Suppose you chair a political party committee and now confront the problem of selecting the candidates who will run in each
of three constituencies. The three candidates at your disposal have varied campaign skills - superb, average and terrible. Suppose your opposite number from the competing party confronts the same problem.
a. With no further specification of the situation, draw two alternative extensive forms that might correspond to the task of developing a strategy for allocating your three candidates across three constituencies.
b. For each of your extensive forms, will there be a solution (Nash equilibrium) in pure or missed strategies? Why?
Hello. As with the solution I have written or you last night, this one also takes into consideration a Game Theory, considering mathematical analysis and probabilities into the decision making process. Now, the problem you are being made to consider is this - two opposing parties have the same issue, 3 candidates varying from superb, average and terrible has to duke it out in the campaign trail. Who is going against whom? Not yet decided for the simple reason that the campaign committee must chose the right candidate to duke it out with another to maximize his/her winning probability. Putting mathematics side by side with decision making and socio-political considerations seems a little off in a sense that the ideal should be choosing a candidate for his/her passion and drive to lead a constituency, not by winning ability. But in politics where percentage of the party seats equate to high stakes in controlling and influencing the government, ideal is trumped by winning probability. So now, let us answer letters a & b:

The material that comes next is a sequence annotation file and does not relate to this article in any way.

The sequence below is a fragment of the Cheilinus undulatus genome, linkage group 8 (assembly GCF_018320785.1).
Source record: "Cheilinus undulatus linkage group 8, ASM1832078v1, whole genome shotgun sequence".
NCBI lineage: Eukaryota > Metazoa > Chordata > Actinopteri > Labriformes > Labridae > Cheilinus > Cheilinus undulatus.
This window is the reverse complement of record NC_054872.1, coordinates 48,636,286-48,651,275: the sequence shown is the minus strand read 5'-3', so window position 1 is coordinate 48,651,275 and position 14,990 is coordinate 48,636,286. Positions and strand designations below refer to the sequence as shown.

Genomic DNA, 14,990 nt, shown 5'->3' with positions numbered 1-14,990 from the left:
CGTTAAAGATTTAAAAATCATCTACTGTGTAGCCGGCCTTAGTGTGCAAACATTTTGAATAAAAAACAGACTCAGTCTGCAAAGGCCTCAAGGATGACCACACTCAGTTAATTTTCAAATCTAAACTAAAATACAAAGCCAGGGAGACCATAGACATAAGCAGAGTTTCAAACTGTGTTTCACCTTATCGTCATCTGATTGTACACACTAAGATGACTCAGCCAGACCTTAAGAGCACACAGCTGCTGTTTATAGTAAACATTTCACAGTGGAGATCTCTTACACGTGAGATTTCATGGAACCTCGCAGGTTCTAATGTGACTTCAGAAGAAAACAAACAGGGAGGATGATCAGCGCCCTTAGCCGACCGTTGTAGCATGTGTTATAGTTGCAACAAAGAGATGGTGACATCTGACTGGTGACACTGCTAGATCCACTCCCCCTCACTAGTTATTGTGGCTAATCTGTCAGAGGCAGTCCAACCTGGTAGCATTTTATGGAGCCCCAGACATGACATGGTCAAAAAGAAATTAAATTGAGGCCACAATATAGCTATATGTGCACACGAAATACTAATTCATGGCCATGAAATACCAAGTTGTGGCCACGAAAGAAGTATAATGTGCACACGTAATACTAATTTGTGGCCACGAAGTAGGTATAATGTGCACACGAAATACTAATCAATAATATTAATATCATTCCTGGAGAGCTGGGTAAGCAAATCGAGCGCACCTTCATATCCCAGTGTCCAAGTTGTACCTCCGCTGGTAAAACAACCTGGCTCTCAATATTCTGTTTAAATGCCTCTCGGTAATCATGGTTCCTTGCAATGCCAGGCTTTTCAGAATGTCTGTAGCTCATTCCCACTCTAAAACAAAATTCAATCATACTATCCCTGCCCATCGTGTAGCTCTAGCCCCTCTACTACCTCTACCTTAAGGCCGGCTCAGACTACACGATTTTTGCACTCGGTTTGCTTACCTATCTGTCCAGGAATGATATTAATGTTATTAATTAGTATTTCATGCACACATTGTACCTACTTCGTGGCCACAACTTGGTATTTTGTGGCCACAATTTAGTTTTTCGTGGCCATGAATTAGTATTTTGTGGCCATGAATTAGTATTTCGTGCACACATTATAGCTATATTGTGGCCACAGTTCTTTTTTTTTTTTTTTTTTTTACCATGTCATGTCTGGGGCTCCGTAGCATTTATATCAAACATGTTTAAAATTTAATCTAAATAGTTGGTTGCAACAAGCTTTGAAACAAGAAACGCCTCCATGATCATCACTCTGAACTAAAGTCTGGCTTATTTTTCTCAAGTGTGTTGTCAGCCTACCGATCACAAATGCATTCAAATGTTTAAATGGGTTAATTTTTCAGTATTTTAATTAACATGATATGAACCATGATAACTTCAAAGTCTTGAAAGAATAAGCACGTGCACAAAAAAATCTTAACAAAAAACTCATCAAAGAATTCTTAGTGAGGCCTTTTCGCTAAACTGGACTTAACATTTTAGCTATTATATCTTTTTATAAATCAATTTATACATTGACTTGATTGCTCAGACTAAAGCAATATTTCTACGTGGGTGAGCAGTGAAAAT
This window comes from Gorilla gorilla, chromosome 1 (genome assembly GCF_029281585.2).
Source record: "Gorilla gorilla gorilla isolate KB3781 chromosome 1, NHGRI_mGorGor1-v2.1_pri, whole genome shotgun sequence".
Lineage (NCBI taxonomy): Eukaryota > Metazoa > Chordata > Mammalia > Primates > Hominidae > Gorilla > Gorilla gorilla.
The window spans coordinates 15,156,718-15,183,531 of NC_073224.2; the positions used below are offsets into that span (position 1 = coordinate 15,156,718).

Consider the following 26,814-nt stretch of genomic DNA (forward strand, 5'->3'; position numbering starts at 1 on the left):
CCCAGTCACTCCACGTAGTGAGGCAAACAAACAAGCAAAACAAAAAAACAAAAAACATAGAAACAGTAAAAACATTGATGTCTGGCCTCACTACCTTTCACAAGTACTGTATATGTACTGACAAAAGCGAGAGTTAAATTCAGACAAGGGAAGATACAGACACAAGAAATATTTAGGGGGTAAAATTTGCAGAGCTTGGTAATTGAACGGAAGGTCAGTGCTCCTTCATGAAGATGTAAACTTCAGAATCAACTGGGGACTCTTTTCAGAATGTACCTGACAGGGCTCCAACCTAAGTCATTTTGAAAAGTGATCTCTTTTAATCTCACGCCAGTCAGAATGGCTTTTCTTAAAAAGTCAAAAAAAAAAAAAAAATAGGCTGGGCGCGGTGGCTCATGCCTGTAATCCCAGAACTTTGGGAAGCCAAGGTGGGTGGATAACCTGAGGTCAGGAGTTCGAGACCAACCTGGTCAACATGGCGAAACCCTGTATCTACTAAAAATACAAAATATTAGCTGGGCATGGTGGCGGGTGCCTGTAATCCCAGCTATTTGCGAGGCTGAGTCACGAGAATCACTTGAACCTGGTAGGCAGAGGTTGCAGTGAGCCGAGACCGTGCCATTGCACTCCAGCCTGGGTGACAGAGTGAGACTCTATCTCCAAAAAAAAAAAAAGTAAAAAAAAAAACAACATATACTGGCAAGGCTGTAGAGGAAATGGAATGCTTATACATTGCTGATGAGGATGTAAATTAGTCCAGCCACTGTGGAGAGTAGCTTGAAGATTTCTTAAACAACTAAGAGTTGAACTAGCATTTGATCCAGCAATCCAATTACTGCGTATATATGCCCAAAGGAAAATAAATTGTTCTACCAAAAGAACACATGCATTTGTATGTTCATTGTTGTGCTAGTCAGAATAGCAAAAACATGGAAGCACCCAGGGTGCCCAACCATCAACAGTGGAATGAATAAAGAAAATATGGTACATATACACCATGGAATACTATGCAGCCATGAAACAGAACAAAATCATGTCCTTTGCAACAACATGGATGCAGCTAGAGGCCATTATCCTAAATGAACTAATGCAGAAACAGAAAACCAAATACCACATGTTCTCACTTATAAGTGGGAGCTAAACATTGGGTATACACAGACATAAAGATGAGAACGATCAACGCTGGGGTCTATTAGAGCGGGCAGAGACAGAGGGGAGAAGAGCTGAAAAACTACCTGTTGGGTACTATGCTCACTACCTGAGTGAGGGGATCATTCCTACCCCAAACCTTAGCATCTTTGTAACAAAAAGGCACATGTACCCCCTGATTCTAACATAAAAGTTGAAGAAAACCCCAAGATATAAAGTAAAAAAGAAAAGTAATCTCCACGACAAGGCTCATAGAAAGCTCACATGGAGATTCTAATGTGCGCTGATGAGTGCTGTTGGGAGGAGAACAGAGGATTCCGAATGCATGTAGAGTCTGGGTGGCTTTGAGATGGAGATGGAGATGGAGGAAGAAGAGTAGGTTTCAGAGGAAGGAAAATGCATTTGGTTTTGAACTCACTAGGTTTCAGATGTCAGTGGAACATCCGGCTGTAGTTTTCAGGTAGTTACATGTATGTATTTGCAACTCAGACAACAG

a. How many times have we observed the unsuitability of certain elected officials and marvel at the fact that they got voted in? Part of the political machinery in a two-party, first-past-the-post system that is American politics includes specializations for this very problem. So they look to specialists who turn to varied real-world mathematics for the solution. There are a few suitable choices. For me however, I would look to the idea of 'rank reversals' which is an alternative-extensive form of political strategy. Essentially, what this is like is 'reverse auction' - there are a number of politicians to choose from for the party for a particular constituency and when the candidate has been decided for a particular constituency, the individual has to choose from the vying candidates as well.
How do ...
The solution provides advise in tackling the problem presented above (see long description), simulating possibilities and discussing actions and strategies that can be taken by a political party chairman in an election to ensure that he/she is fielding the most successful candidate of different personalities and skill-sets to constituencies that would most likely elect them. References are listed for expansion. A word version of the solution is attached for easy printing.